|Distribution:||Dry sandy areas of inland Western Australia and South Australia.|
|Common Name:||Large-fruited mallee|
|Derivation of Name:||Eucalyptus...from Greek, eu, well and calyptos, covered referring to the cap which covers the developing flowers.
youngiana...after J Young, a member of the the explorer E Giles' fourth expedition.
|Conservation Status:||Not considered to be at risk in the wild.|
Eucalyptus youngiana is one of the most attractive of the eucalypts. Its relatively small size and large, colourful flowers make it a very desirable species for cultivation in suitable climates. It is usually a tree of mallee habit (multi-trunked) up to 11 metres in height with a rough, flaky bark which is persistant on the trunks and lower parts of the main branches. The mature leaves are broadly lanceolate and up to 150mm long.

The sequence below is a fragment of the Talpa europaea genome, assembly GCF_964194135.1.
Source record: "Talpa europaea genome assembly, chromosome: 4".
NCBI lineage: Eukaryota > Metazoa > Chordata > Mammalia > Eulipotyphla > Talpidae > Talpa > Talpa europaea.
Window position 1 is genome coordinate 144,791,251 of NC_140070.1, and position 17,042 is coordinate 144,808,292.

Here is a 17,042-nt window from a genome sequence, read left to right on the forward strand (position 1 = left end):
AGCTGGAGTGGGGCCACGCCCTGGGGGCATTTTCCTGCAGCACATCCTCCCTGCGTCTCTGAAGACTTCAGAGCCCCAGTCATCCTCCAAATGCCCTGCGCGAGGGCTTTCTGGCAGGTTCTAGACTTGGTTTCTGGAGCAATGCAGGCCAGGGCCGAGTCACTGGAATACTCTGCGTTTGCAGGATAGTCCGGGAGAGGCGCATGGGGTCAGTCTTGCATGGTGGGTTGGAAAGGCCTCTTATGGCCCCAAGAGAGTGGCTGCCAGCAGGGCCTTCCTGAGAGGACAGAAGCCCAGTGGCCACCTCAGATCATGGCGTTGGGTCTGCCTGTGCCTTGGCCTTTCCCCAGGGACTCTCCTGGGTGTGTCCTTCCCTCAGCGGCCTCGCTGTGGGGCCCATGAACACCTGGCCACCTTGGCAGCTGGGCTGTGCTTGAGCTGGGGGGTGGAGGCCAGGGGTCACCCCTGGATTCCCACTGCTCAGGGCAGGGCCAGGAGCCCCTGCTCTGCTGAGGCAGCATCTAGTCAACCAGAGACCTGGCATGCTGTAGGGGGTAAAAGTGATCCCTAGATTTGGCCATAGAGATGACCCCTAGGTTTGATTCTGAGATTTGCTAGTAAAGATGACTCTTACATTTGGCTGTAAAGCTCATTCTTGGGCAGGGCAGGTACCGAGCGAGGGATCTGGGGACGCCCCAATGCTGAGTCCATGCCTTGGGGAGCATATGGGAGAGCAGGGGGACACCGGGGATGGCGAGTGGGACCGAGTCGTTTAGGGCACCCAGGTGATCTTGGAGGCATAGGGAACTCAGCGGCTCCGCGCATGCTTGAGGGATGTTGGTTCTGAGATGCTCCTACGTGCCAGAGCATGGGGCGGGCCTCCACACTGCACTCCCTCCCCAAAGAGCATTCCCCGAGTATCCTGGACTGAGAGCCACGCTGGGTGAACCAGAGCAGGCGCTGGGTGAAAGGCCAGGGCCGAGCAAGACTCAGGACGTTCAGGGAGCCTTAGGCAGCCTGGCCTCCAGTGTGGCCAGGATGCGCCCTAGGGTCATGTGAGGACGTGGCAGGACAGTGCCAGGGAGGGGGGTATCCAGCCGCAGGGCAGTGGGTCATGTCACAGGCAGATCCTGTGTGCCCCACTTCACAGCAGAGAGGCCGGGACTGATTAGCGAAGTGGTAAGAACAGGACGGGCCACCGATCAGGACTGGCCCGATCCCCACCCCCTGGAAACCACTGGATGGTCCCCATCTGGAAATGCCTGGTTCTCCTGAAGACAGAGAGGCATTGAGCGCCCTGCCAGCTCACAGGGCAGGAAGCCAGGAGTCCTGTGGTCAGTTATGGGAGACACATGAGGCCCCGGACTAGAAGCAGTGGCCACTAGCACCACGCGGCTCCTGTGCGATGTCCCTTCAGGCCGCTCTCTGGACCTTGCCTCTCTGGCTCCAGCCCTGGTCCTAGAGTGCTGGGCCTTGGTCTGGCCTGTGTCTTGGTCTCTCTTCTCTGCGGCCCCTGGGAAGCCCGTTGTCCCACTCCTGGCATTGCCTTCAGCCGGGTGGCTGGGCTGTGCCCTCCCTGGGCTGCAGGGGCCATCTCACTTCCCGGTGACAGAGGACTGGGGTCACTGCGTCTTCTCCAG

Photo: Brian Walters
The main features of E.youngiana from a horticultural point of view are the large flowers which may be 75mm in diameter. The flower colour may be red, yellow or cream and they occur from late winter through to early summer. The "gumnuts" which follow the flowers are also an interesting feature of the tree. They are large and conspicuously ribbed.
As a species native to relatively dry areas, E.youngiana is best suited to cultivation in climates which have a dry summer. It has been grown in sub tropical districts but cannot be regarded as reliable in those areas. The species responds well to hard pruning almost to ground level if rejuvenation is required.
Propagation is from seed which germinates readily.